Visit – Automated Income Stream Home Study Course Review + Discount “When I first started online… this was A…
Video Rating: 0 / 5

Women make up more than half the global population, but hold fewer than a third of the world’s engineering jobs. In the U.S., female students comprise fewer than 15 percent of all Advanced Placement computer science test takers. Even in high-tech Israel, few girls choose computer science. Not only is this a loss to companies like Google and everyone who benefits from a continually developing web; it’s also a lost opportunity for girls.

Beginning in 2008, a group of female engineers at Google in Israel decided to tackle this problem. We established the “Mind the Gap!” program, aimed at encouraging girls to pursue math, science and technology education. In collaboration with the Israeli National Center for Computer Science Teachers, we began organizing monthly school visits for different groups of girls to the Google office and annual tech conferences at local universities and institutes. The girls learn about computer science and technology and get excited about its applications, as well as have a chance to talk with female engineers in an informal setting and see what the working environment is like for them.

Since we started this program over three years ago, we’ve hosted more than 1,100 teenage girls at our office, and an additional 1,400 girls at three annual conferences held in leading universities. These 2,500 students represent 100 schools from all sectors and from all over the country: Tel Aviv, Haifa, Tira, Beer-Sheva, Jerusalem, Nazareth and more; what they have in common is the potential to become great computer scientists.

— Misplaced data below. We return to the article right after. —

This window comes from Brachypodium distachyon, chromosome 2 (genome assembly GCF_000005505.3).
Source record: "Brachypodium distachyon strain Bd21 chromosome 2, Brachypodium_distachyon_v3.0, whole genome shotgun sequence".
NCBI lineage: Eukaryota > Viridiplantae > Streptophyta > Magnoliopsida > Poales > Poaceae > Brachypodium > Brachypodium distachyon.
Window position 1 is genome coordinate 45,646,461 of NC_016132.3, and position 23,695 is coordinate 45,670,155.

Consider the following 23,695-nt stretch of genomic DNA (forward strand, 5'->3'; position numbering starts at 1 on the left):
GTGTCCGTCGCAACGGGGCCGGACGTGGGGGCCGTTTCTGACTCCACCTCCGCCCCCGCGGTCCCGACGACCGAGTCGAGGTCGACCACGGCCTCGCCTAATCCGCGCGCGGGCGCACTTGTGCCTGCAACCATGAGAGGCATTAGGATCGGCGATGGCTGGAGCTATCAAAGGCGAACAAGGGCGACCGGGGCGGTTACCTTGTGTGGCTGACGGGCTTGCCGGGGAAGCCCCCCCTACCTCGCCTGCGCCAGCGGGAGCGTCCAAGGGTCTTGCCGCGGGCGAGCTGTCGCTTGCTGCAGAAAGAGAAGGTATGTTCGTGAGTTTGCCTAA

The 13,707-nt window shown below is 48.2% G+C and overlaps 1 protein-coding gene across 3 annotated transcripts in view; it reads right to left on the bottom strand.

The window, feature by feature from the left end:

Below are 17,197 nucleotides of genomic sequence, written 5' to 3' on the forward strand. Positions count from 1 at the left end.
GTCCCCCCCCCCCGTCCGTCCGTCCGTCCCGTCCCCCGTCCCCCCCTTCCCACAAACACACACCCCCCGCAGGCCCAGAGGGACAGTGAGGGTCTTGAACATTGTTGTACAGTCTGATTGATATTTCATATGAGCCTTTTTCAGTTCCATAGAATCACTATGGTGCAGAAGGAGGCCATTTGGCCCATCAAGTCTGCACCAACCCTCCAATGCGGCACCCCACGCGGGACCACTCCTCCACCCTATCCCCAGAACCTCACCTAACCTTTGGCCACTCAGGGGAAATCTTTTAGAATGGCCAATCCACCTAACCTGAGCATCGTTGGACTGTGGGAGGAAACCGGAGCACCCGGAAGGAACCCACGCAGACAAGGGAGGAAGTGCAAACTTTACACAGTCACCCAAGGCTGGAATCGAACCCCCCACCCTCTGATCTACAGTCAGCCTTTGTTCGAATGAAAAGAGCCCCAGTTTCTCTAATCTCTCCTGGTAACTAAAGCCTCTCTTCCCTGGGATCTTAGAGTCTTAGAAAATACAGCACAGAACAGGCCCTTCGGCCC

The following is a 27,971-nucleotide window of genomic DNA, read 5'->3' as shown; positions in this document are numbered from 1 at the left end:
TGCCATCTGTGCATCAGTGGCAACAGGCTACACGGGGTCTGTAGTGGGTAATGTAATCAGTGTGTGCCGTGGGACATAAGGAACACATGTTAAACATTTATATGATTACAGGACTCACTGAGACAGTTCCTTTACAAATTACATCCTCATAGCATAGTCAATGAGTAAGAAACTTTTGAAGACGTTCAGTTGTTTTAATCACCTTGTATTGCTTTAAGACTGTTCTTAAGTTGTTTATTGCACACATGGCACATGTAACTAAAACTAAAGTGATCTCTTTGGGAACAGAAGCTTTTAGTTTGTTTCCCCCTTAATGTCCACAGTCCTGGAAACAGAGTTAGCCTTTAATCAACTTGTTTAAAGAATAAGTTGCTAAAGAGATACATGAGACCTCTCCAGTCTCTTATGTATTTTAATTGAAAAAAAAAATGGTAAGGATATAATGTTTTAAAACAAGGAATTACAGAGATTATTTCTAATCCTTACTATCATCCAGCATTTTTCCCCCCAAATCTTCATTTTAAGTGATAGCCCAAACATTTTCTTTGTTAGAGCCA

The results are encouraging. For instance, some 40 percent of the girls who participated in last year’s conference later chose computer science as a high school major.

We encourage people in other countries, at other companies and in other scientific disciplines to see how they could replicate this program. You can read more at the project site. Currently, we are working with the Google in Education group to expand the program to more offices globally and get even more young women excited about computer science. The difference we can make is real: At one of our first visits three years ago, we met a 10th grade student named Keren who enjoyed math but had never considered computer science as a high school major. Last month, Keren informed us that the visit made such an impact on her, she decided to change her major to computer science. “Talking to women in the field helped me change my mind,” she said.

The Official Google Blog

Go to: UPDATED: The all new Affiliate Marketers ‘SUPER BootCamp’ boasts an impressive blend of recorded and live online events with an expanded curriculum, weekly video lessons, expert audio interviews, interactive 24/7 member community, twice a month live Q&A and personal coaching sessions, making this paced e-learning experience webmasters of every level will greatly benefit from. You will find the full details on the link below including a very special limited time offer:

A few income streams products I can recommend:

Automated Income Stream Home Study Course
Previously Only available in Physical format, we have now made this available digitally – for our international clients and also for our affiliates… Massive value and massive commissions available.
Automated Income Stream Home Study Course

Auction Profit Streams
Learn the secrets to creating multiple streams of income using the viral power of eBay® from top eBay® PowerSeller John Thornhill
Auction Profit Streams

Auction Profit Streams – Make Money on eBay®
Create multiple streams of income by setting up passive profits sales machines on eBay®!